The cost to date of developing and beginning to implement the system is £28.7 million. The total committed contract cost is £65 million.

Commission for Social Care Inspection

Mr. Burns: To ask the Secretary of State for Health (1) what the reasons were for the decision to merge the Commission for Social Care Inspection with the Healthcare Commission; [14456]

(2) if she will publish the regulatory impact assessment or equivalent document of the decision to merge the Commission for Social Care Inspection with the Healthcare Commission; [14458]

(3) what the estimated (a) budget and (b) full-time equivalent staff of the Healthcare Commission will be once it has merged with the Commission for Social Care Inspection in 2008. [14459]

Jane Kennedy: The merger of the Commission for Social Care Inspection and the Healthcare Commission will support closer integration of social care and health inspection and form part of Government plans to streamline public service inspection by reducing the number of main inspectorates to four. It forms part of
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the Government's wider programme to modernise and streamline the inspection of public services. We will consider its regulatory impact as part of detailed work on the shape of the new organisation.

The merger is expected to generate efficiencies and economies of scale which contribute to the delivery of savings to be attained across all of the Department's arm's length bodies (ALBs) as a result of the ALB review. Details of budgets and staffing levels of the new body will be developed as implementation planning progresses, following the wider review of regulation in social care and health now under way.


Sandra Gidley: To ask the Secretary of State for Health what guidelines have been provided to NHS dentists regarding the cost of dentures. [10076]

Ms Rosie Winterton [pursuant to the reply, 21 July 2005, Official Report, c. 2156W]: I regret that my previous reply was incorrect. The table indicated that the current fee paid to NHS dentists for full dentures in chrome cobalt or stainless steel was £279.60. It should have read £278.60. The table also implied that the remuneration paid to the dentist included both this fee and the patient charge. This was misleading. The remuneration paid to the dentist comprises only the NHS fee.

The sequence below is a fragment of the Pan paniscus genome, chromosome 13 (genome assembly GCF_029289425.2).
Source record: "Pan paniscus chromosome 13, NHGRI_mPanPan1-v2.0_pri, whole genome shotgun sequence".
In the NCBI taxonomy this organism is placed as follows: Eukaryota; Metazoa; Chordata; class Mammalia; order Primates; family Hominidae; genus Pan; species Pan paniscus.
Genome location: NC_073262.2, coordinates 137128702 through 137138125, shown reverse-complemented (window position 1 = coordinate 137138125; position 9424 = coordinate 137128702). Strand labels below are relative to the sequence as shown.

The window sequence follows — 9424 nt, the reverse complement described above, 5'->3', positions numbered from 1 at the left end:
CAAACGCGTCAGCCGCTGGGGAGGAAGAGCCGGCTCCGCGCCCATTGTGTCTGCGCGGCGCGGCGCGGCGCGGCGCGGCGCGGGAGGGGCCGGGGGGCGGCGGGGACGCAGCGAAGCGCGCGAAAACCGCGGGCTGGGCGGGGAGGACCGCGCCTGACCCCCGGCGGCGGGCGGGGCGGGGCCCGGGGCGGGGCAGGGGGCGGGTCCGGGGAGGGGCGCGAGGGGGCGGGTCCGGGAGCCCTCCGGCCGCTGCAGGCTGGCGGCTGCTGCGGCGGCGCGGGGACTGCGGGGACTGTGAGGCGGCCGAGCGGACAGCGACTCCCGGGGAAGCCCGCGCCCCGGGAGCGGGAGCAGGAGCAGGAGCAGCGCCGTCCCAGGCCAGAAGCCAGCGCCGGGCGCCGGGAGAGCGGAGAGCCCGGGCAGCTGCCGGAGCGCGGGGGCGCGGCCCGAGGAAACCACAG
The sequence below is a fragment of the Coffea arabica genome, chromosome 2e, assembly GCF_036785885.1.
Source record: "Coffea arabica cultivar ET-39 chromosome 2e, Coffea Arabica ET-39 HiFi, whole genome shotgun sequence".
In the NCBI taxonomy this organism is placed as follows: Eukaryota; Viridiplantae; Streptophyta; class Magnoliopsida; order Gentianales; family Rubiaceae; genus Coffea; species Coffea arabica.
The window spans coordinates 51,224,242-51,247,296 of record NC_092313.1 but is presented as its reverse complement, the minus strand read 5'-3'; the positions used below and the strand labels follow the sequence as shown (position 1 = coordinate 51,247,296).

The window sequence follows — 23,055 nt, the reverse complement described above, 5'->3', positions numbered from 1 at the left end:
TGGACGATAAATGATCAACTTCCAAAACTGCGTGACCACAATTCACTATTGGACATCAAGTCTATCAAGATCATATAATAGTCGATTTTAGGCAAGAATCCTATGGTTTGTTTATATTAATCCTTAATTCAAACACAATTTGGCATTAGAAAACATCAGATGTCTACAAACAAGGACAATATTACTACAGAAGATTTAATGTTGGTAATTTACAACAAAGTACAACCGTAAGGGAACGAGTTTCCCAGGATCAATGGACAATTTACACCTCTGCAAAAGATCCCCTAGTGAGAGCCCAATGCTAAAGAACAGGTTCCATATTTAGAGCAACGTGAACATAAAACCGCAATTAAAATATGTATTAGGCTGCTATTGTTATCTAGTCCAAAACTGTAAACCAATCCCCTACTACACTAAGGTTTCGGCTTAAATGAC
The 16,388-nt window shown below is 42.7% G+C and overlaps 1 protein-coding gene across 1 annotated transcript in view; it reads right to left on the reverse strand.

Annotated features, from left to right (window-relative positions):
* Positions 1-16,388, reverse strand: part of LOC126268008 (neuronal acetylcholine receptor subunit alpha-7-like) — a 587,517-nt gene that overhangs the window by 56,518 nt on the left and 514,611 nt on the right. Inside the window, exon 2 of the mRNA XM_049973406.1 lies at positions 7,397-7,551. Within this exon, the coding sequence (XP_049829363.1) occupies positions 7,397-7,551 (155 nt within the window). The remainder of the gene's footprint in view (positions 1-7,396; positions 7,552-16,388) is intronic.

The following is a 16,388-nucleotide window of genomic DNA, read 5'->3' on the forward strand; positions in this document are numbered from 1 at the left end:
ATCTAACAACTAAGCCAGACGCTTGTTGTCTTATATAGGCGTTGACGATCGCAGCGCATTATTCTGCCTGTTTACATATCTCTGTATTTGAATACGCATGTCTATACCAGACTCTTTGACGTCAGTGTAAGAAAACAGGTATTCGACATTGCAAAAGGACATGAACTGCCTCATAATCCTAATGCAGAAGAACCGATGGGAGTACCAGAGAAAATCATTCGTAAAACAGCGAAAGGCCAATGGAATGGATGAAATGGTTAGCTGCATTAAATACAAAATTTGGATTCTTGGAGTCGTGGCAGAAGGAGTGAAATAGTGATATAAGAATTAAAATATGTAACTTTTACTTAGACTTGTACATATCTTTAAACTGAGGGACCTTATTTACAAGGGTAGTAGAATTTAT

The correct table is as follows.

Type of denture

Synthetic resin
Chrome cobalt or stainless steel
Dentists fee158.10278.60

Patients who are liable to pay charges contribute 80 per cent. of the dentist's fees.

Mr. Paice: To ask the Secretary of State for Health how many NHS dentists were practising in (a) South East Cambridgeshire constituency and (b) England per head of population in each year since 1997. [14580]

Ms Rosie Winterton: The information requested is shown in the table. These figures cover dentists working in primary care dental services, but not hospital or community dental services.
Number of national health service dentists and rate per 10,000 population in the specified areas as at 31 March each year

EnglandSouth East Cambridgeshire constituencySouth Cambridgeshire Primary Care Trust (PCT)
Number of dentists
Ratio of dentists per 10,000 population

1. Population data are not available at parliamentary constituency area.
2. The figures are based on the numbers of dentists with open general dental services (GDS) or personal dental services (PDS) contracts as at 31 March each year.
3. Dentists include principals, assistants and trainees.
4. Prison contracts have been excluded.
5. Dentists are counted within specified areas based on the postcode of their dental practice. Areas have been defined using the Office for National Statistics all fields postcode directory—November 2004.
6. Population data for the PCT in 1997–2000 have been calculated on 2001 population data as population data at PCT area are not available for these years. All data for 2004 and 2005 have been calculated on 2003 population data as these are the most up to date available.
7. The figures take into account any notifications received up to 5 July 2005.
Dental Practice Board.